9 Big Ideas about Student Engagement and Motivation – for This Year and Every Year!
It can be hard enough to keep students interested in their school work when spring arrives and the weather warms up. This spring poses special challenges. Students are parents are growing increasingly weary with the schooling situation they find themselves in, and many teachers are noticing a steep drop-off in the engagement of their students.
We’ve more or less lost the ability to use grades as “carrots and sticks” to motivate (or punish) our students, and this could be a good thing. Maybe we should embrace this moment in time, and use it to question why we ever allowed marks to matter so much in the first place. Are they really the only reason our students would ever feel compelled to do the work we assign? If so, let’s admit that we have a problem!
So, if grades won’t do the trick, we need to rethink the learning experiences we’re offering our students. Here at AAC we have some ideas that might help you hold onto your kids, and continue the learning this spring. And as a bonus, these are important ideas for us to think about anytime.
Take a good hard look at what you’re asking your students to do. Is there something of genuine interest in the work? Is it intriguing in some way? Could it spark their curiosity? If you feel bored by the work you’re assigning, imagine how your students are feeling right about now.
Do your best to assign work that’s relevant in some way to the lives of your kids – authentic and meaningful. This is an unprecedented time in their world, and their lives have changed in so many ways. Do your best to connect the tasks you assign to some of the things going on in their world.
Make sure you know why you’re asking students to do a task. Are you clear on the learning goal? Is it truly worthwhile, and will the task help students achieve it? Do your students understand the goal, and why it’s important? Building a shared understanding the learning goals can go a long way toward helping students care about the work.
Success is motivating, in and of itself. Does the work you’re assigning provide all your students with an opportunity to succeed? Often, the students we are most likely to “lose” are those who have not experienced much success in school. For those students, you might want to consider breaking tasks into smaller chunks, and let them get used to the idea that they can be successful. After all, it’s not a competition. It won’t matter if some students are doing different things than other students.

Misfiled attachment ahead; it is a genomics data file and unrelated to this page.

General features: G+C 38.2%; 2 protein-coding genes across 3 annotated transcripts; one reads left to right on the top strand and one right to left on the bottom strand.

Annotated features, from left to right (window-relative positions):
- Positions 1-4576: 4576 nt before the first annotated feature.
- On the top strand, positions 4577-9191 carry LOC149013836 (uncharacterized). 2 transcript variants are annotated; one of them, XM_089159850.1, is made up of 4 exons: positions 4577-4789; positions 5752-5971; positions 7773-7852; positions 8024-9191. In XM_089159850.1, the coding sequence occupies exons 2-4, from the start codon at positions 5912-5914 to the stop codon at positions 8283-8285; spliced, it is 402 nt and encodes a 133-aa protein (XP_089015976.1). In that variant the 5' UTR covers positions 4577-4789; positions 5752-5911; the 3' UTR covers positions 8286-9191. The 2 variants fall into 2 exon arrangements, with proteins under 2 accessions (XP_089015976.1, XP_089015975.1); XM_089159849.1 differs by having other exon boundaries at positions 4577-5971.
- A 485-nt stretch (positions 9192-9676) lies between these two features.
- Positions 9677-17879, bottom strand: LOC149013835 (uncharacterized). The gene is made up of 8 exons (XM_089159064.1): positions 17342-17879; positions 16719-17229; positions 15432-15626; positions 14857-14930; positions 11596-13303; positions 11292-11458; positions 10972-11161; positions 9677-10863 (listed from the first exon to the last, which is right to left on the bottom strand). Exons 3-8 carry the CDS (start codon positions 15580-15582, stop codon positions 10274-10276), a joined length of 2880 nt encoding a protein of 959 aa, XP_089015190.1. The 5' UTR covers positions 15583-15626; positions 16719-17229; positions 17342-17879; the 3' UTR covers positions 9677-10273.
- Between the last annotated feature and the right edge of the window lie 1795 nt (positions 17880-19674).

Give students choice whenever possible. None of us feel like we have much control right now, and that can lead to feelings of hopelessness and disengagement. By providing choice, you can help your students rebuild a sense of control. How will they demonstrate their learning? Which question(s) will they answer? What topic will they explore? Who they will interview? The possibilities for choice are endless!
Provide an audience for your students’ work. Is there a way for them to post their project online, for their class or for a wider audience? Can they share it with family members, or with the community in some way? An audience provides an additional sense of purpose, and makes the quality of the work matter.
Learning is, at its heart, a very social endeavor. Try to find ways in which students can collaborate with others. If technology skills and infrastructure are up to it, things like breakout rooms make it possible for students to have discussions or solve problems collaboratively. Shared documents allow students to work together on a task, and with grades no longer very relevant, we don’t have to stress about assigning marks in a group project. You might also encourage students to work with a family member, and create something together.
Have fun! Do your best to provide activities that are hands-on, or that allow students to step away from their work space and get active. An outdoor shape scavenger hunt, with a camera to capture and share what you find, beats any number of math worksheets, any day.
And finally? Like always, what matters most is building and maintaining positive relationships. Make sure you reach out and connect with your students and their families in as many ways as you can possibly imagine. Find out how they’re doing, and what you can do to help – what’s working for them and what problems they’re facing. Give your students time to share their thoughts, feelings, questions, and concerns with you. Help parents and care-givers understand that you’re there to help, and that the relationships they build with their children right now matter more than completing every assignment.
We hope there’s something here that sparks ideas on your part. We’ll end by channeling one of our AAC mentors, Rick Stiggins, by asking the question: What could you ask your students to do tomorrow that they wouldn’t want to miss?